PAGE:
When the world first discovered Norwegian black metal, it was largely thanks to a well-publicized crime spree that left several scenesters dead or in jail. Most of the music available at that point -- by bands like Mayhem, Darkthrone, and Burzum -- was intentionally ugly, poorly produced, and proud of it. It might have been easy for outside observers to dismiss the music itself as inconsequential noise; that is, if Emperor's debut album In the Nightside Eclipse hadn't arrived at exactly the right moment. Released just a few months before the well-publicized murder trial of Varg Vikernes, the album would itself soon find three of its four performers imprisoned. But for anyone drawn in by the surrounding sensationalism, In the Nightside Eclipse resoundingly demonstrated that there was real musical substance and ambition in the world of black metal. Its epic vision didn't mesh with the general "anti-music" mind set of the rest of the scene, yet somehow managed to capture the essence of the genre while completely rewriting its rule book. All the basic black metal trademarks -- furious blastbeats, tremolo-picked chords, raspy reptilian vocals -- are here, but combined with atmospheric keyboards, symphonic grandeur, and poetic (if indecipherable) lyrics about nature and ancient Scandinavian paganism. (Well, OK, and Satan too.) This is music that's extreme yet expressive, meant to evoke not just darkness and death, but the chill of a Norwegian winter, the dread underpinning traditional folktales, and the harsh and unforgiving landscape depicted on the front cover. Even if the keyboards mostly just outline basic chord changes, they add a melancholy air to all the furious extreme sounds, turning the one-note ugliness of black metal into something emotionally complex. Original bassist Mortiis had already moved on to a solo project, but his pagan poetry and interest in dark ambient music have left their mark; his earliest co-writes here, "I Am the Black Wizards" and "Cosmic Keys to My Creations and Times," are among the most striking tracks on the album, even if his input was only lyrical. It's true that the raw, lo-fi production -- in keeping with the standard black metal aesthetic of the time -- obscures some of the music's detail, rendering it an impenetrably thick wall of noise. For many fans, this actually enhances the much-vaunted ambience of the album, since it's hard to pick out individual elements, everything washes together into a monolithic whole. It does take a few listens for even the most memorable riffs and melodies to emerge from the maelstrom, and of course, that outward inaccessibility is exactly what black metal purists demand. Nevertheless, it was pretty clear that Emperor's ambition wouldn't stand for not letting their listeners hear everything they were doing, setting the stage for a major production leap on their next album. In the meantime, though, In the Nightside Eclipse took its place as perhaps the definitive black metal album. It pointed the way toward greater use of atmosphere and melody; it was the first to fuse black metal with progressive and symphonic elements, setting the stage for a bevy of future experimentation in the genre, and it created a template for using folk traditions and melodies from one's homeland as inspirations for material. As such, it certainly possesses the farthest-reaching legacy of anything from Norway's bloody first wave, and ranks as one of the most important heavy metal albums of the ‘90s.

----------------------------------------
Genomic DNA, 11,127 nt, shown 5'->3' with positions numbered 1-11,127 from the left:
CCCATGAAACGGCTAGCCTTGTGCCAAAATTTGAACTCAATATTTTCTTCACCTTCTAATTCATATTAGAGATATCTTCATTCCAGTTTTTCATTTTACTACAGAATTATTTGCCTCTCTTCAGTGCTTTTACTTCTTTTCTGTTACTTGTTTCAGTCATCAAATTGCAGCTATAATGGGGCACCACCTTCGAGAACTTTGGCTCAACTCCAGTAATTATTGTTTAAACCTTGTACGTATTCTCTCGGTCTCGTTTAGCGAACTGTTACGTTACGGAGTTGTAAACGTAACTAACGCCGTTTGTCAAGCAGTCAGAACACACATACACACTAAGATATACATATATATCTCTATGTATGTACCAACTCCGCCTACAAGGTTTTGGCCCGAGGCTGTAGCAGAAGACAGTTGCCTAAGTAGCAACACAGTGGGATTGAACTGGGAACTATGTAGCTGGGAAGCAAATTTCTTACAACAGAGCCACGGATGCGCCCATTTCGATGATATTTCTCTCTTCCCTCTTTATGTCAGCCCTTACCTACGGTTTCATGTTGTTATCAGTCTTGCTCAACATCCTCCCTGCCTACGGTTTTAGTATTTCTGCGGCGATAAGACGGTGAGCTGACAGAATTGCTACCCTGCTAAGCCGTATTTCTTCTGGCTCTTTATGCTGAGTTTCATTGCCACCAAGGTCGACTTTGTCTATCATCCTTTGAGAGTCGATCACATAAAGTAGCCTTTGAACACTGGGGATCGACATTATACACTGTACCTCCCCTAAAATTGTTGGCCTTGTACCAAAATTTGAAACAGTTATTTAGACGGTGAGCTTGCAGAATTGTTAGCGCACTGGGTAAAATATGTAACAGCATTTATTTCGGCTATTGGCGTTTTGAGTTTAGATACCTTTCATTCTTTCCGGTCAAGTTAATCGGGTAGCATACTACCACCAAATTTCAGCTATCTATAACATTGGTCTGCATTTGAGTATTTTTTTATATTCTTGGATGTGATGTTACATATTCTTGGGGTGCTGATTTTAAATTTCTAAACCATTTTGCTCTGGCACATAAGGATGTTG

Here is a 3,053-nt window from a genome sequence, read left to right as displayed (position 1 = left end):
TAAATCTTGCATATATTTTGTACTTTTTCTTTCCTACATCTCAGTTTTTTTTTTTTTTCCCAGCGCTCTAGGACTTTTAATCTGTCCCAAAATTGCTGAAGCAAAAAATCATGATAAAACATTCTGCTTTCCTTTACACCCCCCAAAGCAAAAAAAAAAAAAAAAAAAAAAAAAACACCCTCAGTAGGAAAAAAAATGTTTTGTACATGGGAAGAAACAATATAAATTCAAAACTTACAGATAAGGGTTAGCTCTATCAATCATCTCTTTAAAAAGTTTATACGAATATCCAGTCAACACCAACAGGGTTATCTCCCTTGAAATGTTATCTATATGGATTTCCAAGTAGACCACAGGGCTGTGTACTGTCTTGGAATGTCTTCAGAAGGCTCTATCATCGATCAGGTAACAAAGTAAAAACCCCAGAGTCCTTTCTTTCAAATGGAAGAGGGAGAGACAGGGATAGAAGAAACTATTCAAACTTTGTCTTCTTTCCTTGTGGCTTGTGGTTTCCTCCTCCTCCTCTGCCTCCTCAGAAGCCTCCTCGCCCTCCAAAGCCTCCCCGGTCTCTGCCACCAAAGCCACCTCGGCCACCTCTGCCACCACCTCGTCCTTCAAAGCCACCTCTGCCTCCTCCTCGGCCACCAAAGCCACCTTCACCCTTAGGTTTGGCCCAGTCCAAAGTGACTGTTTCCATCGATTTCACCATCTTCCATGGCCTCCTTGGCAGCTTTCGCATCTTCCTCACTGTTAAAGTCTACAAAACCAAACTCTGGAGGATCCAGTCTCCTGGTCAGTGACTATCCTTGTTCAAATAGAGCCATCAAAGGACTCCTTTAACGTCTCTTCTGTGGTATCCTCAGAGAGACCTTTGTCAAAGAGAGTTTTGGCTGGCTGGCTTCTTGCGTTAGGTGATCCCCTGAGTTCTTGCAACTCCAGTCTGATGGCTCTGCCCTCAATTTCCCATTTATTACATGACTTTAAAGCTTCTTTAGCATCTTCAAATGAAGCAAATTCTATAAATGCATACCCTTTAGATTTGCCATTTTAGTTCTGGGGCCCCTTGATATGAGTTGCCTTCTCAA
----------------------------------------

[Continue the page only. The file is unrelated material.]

In the Nightside Eclipse Review
by Steve Huey